Jessica Riddle 00:25:29 - 00:26:01
Yeah. That's absolutely fascinating. I'm sure that that's got a lot of the scientific community kind of digging into that to to find out more. One final question for you. I'm sure you probably get this a lot, especially when you start introducing your patients to HRV. How often are you getting that question? What should my optimal HRV be? How do you explain to patients, like, there's not a magic number that's the same for every single person? Are there ranges that are ideal based upon age groups, or is it really just so individualized to each person?
David Hopper, DC 00:26:01 - 00:26:37
So, unfortunately, there are norms tables out there. And I say unfortunately because because then right away that's all. Just go and look and see how they compare to a norms chart. And I can say when it comes to HRV, there is no normal. It's whatever is normal for you. So, yeah, you can look at the norms charts, but as you'll see, I I would say, you don't wanna be normal. You wanna always be above normal. So all that really matters is your norm and your baseline and that you are staying around or above your baseline.
David Hopper, DC 00:26:37 - 00:26:58
Those are the keys. And even to say that, right, we also want to challenge our physiology on a regular basis. So we do wanna see that up and down on a regular basis too. It's just that our average is staying about the same or raising throughout our lifetime. And, of course, that being said too, with age, HRV naturally will decline as well.
Jessica Riddle 00:27:00 - 00:27:55
That's wonderful information. Well, I know this has been incredibly educational for our audience today. I think this is a really interesting science and especially one that could be very impactful for the majority of our audience, which of course are chiropractors, our physical therapists, athletic trainers, those people that are working with general populations that are trying to get them to take better care of themselves, to become more active, to have better health. And it sounds like this really creates an incredible opportunity for patients to have that feedback so that they can track their progress over time. So how would someone get in touch with you if they have questions? If you could give me maybe an email address or something I can put here in the chat, I'll let everyone know how they could follow back up with you. Is there a best way that I should tell people to get in touch with you if they have more questions about your device, your trainings, or, of course, any of the the research that you've done here?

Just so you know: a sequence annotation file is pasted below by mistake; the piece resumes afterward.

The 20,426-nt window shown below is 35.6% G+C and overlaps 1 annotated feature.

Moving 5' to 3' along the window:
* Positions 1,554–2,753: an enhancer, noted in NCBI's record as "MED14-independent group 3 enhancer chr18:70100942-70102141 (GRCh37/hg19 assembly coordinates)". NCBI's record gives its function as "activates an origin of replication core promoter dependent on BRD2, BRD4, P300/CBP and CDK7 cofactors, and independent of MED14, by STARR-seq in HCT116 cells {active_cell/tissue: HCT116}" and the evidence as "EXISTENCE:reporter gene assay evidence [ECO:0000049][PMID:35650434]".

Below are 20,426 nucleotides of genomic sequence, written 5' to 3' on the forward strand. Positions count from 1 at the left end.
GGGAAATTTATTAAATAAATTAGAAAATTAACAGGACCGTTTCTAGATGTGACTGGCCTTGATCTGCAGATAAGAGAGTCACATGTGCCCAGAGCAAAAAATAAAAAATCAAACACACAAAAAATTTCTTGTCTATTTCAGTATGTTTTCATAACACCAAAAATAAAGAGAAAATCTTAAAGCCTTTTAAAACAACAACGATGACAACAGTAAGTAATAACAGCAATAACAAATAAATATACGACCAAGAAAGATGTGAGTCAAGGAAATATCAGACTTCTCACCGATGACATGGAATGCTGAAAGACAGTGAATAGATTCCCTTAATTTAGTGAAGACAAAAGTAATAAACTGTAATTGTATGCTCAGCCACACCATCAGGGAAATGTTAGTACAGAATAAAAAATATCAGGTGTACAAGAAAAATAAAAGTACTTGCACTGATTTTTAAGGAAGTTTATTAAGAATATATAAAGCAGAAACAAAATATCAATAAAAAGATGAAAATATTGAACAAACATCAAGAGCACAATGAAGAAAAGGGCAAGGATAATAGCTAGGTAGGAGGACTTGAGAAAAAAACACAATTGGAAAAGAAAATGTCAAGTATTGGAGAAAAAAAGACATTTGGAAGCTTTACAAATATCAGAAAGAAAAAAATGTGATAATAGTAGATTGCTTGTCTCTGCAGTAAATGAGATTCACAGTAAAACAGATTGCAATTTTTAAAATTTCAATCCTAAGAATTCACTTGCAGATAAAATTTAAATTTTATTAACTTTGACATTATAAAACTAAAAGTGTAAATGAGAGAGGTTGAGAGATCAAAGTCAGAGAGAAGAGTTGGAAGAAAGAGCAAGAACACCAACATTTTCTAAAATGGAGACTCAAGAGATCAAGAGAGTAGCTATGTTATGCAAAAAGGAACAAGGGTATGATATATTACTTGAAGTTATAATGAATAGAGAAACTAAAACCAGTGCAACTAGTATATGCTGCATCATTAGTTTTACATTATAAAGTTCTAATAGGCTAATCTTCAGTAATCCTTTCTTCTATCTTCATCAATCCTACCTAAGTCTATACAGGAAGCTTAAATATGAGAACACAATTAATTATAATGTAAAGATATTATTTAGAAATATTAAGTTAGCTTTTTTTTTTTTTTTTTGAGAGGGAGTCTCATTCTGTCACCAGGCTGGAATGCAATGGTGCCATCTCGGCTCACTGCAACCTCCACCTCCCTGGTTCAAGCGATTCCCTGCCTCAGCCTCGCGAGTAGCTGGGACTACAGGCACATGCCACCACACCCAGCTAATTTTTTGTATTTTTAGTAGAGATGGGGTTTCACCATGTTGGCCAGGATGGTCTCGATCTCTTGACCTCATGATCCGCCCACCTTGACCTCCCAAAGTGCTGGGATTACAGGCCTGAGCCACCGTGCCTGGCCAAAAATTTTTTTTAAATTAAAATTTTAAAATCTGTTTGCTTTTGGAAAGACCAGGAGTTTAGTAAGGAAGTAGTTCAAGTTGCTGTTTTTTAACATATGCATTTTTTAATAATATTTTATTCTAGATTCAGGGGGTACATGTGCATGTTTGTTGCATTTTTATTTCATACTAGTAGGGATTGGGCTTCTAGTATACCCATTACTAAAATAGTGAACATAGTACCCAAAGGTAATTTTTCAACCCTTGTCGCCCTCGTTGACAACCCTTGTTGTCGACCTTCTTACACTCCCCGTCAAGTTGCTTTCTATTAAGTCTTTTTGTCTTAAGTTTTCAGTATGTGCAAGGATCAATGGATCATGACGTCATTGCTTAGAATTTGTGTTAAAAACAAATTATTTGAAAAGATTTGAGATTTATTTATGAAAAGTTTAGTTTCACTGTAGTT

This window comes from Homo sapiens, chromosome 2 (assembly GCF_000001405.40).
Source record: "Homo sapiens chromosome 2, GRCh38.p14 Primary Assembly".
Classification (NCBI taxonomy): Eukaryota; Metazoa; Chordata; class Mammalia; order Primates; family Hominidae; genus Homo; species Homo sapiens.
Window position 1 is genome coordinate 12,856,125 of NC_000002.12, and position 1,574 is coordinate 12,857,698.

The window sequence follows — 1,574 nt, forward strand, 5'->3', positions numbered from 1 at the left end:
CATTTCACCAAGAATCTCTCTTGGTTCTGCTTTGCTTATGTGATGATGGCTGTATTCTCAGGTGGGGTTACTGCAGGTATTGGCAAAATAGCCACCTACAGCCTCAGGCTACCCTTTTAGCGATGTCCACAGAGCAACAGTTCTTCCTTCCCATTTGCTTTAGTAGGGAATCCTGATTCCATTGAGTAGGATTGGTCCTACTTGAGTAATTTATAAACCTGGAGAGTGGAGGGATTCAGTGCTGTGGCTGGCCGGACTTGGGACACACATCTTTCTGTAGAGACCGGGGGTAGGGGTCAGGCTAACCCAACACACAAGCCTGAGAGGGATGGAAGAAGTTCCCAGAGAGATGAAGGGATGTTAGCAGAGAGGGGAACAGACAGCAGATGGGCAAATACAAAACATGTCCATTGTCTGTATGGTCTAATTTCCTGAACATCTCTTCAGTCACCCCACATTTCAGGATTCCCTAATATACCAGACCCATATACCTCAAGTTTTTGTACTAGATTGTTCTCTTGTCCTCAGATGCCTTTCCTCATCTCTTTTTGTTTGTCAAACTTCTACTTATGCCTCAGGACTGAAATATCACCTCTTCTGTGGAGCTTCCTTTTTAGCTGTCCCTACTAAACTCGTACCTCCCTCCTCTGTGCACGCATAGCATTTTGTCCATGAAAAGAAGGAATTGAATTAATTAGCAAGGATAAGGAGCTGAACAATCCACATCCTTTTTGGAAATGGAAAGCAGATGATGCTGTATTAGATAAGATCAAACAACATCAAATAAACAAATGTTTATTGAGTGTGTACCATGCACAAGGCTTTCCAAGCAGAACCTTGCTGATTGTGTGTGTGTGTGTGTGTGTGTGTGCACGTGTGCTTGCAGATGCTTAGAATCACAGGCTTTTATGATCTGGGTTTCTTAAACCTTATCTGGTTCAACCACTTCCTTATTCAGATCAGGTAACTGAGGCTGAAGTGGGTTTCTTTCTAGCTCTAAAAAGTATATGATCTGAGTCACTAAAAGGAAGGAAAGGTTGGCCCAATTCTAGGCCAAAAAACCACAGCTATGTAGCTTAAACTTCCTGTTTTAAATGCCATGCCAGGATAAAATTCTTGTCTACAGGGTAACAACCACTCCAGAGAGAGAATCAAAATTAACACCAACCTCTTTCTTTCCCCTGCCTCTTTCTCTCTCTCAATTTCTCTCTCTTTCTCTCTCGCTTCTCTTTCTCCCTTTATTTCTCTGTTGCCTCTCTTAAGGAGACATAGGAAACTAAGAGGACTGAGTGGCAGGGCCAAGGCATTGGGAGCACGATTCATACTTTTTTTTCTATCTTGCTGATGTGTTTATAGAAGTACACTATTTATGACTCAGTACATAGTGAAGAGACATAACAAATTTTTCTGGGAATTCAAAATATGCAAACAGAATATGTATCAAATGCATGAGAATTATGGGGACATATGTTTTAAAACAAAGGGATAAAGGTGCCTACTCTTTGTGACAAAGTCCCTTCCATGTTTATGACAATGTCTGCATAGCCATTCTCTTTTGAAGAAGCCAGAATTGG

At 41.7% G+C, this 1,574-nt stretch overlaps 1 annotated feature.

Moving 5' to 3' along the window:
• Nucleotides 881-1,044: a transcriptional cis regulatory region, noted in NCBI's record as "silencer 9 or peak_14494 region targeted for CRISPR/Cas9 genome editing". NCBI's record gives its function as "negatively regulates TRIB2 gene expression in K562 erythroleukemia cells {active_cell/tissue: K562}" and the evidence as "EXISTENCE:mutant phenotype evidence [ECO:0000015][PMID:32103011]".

David Hopper, DC 00:27:55 - 00:28:26
Yes. Absolutely. So optimalhrv.com is our website, and and that is for our app and our device. And then dave@optimalhrv.dave@optimalhrv.com is my email. And then also I have no problem with people calling or texting. So my phone is 312-961-7734, and I'm always happy to call or text with anybody at any time to help them out with better understanding HRV or connecting in whatever way they would like.
Jessica Riddle 00:28:27 - 00:28:58
Wonderful. Thank you so much. We really appreciate you coming on today and sharing this information. Thank you so much, FAKTR. Harper. We appreciate you coming on today. That's it for today's episode. Be sure to tune in for episode 81 where we will be kicking off a new training on common conditions and rehab techniques for mixed martial artists with doctor Nate Stegewis.
Jessica Riddle 00:28:59 - 00:29:38
You won't wanna miss it. Episode 81 drops in 2 weeks. If you enjoy our content, please be sure to like, download, and subscribe to the show, and share the link with a friend. Every share helps us fulfill our mission to provide world class free education to health care providers around the globe. And if you're interested in listening to past episodes and viewing all of our recorded webinar replays, be sure to check out FAKTR podcast.com. Visit our show notes for links to the webinar replay from today's episode along with any special offers from our sponsors. We'll see you next time. Hey, guys.
Jessica Riddle 00:29:38 - 00:30:19